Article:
Antepartum Haemorrhage - Treatment of Antepartum Haemorrhage
What is Antepartum Haemorrhage?
Antepartum Haemorrhage is defined as bleeding from the vagina after 24 weeks. The occurrence of multiple pregnancies, hypertensive disorders, diabetes mellitus and antepartum haemorrhage were significantly higher in group I than in the control group. In pregnancy bleeding is usually called antepartum haemorrhage and after the birth it is called postpartum haemorrhage. APH occurs in 2% of pregnancies and is an important cause of foetal and maternal death - 30% of maternal deaths are caused by APH, of which 50% are associated with avoidable factors. When antepartum haemorrhage of any type occurs, the diagnosis of placenta praevia should be suspected and hospital admission advised. Incidental antepartum haetnorrhage is haemorrhage which occurs from the genital tract but not from the site of the placenta or its implantation. Such haemorrhage may result from injury, infection, ulcers on the neck of the womb, polyps or, I1lOstcommonly, the onset of labour.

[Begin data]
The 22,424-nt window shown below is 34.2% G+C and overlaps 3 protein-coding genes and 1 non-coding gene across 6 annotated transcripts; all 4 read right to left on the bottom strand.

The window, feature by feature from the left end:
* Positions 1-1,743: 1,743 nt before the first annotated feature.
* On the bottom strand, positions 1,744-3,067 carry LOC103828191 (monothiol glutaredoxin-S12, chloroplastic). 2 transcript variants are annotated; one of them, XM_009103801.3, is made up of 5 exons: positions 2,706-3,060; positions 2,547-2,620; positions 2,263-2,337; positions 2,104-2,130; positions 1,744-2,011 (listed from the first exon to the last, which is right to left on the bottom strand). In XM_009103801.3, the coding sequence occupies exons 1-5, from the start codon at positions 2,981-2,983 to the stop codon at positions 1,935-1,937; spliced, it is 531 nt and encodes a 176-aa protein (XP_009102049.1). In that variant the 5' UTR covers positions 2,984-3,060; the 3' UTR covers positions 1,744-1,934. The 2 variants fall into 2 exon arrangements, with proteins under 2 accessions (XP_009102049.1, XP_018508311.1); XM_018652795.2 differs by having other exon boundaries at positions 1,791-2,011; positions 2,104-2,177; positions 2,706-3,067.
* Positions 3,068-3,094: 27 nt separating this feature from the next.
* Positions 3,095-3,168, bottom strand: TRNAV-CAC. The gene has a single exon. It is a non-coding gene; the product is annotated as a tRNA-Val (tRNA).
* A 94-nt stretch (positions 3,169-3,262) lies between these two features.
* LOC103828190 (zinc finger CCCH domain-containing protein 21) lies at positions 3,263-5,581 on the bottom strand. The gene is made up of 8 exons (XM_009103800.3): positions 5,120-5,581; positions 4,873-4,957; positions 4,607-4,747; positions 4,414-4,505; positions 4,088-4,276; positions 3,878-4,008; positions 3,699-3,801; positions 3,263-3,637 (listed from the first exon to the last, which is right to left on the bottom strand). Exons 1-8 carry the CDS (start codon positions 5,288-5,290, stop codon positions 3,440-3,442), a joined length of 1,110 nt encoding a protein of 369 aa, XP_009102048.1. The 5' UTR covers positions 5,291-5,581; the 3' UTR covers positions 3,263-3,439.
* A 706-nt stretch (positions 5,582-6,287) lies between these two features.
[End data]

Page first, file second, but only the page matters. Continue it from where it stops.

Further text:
The diagnosis should be established by ultrasound imaging. Vaginal examination should be performed only in an operating theatre prepared for caesarean section, with blood crossmatched. There are only two indications for performing a vaginal examination:
Causes of Antepartum Haemorrhage
No definite cause is diagnosed in about 40% of all women who present with antepartum haemorrhage. Major causes are -
Treatment of Antepartum Haemorrhage
fever with Rash
Focal Neurological Deficit
Food Poisoning - Bacterial
Heart Disease In Pregnancy
Irritable Bowel Syndrome
Ischemic Heart Disease
Intrauterine Growth Retardation